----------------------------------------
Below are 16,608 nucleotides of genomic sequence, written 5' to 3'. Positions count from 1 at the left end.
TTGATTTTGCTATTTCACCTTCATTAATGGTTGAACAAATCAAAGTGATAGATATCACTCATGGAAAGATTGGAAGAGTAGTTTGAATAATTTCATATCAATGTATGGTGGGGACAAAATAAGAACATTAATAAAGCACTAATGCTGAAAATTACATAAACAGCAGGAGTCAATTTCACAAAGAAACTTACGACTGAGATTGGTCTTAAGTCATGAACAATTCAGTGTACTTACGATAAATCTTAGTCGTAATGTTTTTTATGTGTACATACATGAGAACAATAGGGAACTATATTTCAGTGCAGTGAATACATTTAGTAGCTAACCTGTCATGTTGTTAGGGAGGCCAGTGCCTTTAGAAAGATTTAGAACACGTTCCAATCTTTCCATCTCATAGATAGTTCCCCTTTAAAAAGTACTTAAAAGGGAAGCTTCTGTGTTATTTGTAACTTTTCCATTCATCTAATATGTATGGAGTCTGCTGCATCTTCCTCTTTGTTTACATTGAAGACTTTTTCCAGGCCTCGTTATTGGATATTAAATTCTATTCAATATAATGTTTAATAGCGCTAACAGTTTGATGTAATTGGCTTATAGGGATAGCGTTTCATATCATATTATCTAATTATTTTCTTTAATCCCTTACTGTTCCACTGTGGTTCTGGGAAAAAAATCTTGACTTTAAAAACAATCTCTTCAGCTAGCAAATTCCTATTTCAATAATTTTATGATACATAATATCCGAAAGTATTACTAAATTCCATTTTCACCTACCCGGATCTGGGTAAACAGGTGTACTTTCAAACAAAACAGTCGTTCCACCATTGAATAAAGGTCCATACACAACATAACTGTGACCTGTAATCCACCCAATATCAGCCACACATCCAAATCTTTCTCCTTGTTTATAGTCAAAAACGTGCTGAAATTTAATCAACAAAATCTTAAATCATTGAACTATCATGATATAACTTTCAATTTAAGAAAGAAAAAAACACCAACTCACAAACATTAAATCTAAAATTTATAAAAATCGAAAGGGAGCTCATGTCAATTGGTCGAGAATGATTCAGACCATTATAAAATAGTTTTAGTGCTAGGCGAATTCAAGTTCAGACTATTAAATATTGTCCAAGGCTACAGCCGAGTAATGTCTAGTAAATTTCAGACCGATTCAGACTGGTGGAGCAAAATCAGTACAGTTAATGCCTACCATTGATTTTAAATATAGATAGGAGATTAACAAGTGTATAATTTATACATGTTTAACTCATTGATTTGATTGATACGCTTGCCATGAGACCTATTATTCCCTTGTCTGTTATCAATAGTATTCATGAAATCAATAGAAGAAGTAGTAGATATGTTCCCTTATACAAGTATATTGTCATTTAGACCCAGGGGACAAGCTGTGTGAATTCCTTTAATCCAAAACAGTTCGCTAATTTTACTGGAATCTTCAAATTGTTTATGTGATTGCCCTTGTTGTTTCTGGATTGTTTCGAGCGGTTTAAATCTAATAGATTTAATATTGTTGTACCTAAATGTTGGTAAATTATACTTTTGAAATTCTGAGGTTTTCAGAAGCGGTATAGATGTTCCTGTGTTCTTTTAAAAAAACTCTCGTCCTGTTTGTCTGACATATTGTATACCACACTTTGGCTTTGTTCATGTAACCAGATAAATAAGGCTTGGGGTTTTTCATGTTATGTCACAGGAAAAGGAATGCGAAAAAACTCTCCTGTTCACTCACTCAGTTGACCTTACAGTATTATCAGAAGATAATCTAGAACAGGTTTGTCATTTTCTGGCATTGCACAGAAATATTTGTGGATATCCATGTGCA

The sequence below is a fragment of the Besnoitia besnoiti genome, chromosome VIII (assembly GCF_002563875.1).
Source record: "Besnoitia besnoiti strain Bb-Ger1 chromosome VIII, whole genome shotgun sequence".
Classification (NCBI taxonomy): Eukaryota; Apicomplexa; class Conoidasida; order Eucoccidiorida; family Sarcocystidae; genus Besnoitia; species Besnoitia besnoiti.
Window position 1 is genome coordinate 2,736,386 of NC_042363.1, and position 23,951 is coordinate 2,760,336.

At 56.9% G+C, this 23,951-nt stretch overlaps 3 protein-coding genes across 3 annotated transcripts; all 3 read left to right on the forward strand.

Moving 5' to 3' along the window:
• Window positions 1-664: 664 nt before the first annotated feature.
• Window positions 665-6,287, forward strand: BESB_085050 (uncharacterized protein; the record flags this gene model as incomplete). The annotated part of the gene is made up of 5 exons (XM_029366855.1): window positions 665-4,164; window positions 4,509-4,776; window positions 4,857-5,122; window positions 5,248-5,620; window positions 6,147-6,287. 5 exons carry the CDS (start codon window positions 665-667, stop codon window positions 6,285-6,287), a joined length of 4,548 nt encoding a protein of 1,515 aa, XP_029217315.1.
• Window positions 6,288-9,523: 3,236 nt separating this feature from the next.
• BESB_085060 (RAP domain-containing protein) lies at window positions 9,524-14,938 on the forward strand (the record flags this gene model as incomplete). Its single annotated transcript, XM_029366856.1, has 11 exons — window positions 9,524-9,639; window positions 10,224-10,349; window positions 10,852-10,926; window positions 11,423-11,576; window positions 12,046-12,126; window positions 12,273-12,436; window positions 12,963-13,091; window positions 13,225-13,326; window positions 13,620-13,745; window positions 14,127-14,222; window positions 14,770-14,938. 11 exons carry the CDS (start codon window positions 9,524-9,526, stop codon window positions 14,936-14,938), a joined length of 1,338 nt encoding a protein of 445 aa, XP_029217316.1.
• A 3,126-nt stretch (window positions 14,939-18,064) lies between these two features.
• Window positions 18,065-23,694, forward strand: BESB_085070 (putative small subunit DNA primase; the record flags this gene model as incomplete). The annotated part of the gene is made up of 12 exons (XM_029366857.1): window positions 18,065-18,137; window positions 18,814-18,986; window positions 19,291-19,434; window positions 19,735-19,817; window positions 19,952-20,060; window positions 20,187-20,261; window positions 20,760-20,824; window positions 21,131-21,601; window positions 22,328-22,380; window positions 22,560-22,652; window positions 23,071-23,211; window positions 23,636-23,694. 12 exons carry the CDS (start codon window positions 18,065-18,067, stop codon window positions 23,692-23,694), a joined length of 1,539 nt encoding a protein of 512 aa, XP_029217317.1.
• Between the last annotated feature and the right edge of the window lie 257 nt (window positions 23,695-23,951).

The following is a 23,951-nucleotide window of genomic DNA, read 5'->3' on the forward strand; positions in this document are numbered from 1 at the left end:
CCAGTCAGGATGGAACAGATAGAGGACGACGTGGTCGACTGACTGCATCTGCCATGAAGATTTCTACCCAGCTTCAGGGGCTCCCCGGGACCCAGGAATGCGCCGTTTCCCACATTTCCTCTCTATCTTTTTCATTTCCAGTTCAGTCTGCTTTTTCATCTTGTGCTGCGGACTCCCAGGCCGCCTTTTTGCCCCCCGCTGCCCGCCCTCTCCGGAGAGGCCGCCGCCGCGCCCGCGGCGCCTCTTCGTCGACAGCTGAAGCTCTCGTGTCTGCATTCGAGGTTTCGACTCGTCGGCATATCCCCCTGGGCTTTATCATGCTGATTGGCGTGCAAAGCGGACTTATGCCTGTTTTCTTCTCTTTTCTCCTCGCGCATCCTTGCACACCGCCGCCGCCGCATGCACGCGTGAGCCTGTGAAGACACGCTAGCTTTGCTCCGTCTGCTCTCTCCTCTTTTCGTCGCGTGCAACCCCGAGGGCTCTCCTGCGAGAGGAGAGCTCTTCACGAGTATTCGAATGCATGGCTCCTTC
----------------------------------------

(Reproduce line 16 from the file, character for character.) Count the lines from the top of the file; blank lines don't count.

The following is a 23,951-nucleotide window of genomic DNA, read 5'->3' on the forward strand; positions in this document are numbered from 1 at the left end: